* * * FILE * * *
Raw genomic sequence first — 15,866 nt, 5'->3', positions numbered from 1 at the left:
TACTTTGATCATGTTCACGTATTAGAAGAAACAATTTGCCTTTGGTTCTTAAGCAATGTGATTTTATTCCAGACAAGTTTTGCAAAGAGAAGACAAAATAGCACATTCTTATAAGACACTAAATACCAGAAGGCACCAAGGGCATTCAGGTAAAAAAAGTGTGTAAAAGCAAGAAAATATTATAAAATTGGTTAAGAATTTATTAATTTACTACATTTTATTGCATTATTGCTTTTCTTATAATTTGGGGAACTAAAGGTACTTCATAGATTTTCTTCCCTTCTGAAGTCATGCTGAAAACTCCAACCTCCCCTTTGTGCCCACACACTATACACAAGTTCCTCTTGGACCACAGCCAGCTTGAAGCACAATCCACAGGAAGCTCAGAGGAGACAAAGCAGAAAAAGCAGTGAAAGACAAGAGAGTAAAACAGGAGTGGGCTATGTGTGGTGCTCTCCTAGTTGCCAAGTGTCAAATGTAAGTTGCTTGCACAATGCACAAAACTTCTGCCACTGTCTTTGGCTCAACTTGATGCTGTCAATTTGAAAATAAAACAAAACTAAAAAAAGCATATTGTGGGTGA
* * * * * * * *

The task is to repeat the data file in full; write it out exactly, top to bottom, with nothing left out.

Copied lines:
Raw genomic sequence first — 15,866 nt, 5'->3', positions numbered from 1 at the left:
TACTTTGATCATGTTCACGTATTAGAAGAAACAATTTGCCTTTGGTTCTTAAGCAATGTGATTTTATTCCAGACAAGTTTTGCAAAGAGAAGACAAAATAGCACATTCTTATAAGACACTAAATACCAGAAGGCACCAAGGGCATTCAGGTAAAAAAAGTGTGTAAAAGCAAGAAAATATTATAAAATTGGTTAAGAATTTATTAATTTACTACATTTTATTGCATTATTGCTTTTCTTATAATTTGGGGAACTAAAGGTACTTCATAGATTTTCTTCCCTTCTGAAGTCATGCTGAAAACTCCAACCTCCCCTTTGTGCCCACACACTATACACAAGTTCCTCTTGGACCACAGCCAGCTTGAAGCACAATCCACAGGAAGCTCAGAGGAGACAAAGCAGAAAAAGCAGTGAAAGACAAGAGAGTAAAACAGGAGTGGGCTATGTGTGGTGCTCTCCTAGTTGCCAAGTGTCAAATGTAAGTTGCTTGCACAATGCACAAAACTTCTGCCACTGTCTTTGGCTCAACTTGATGCTGTCAATTTGAAAATAAAACAAAACTAAAAAAAGCATATTGTGGGTGA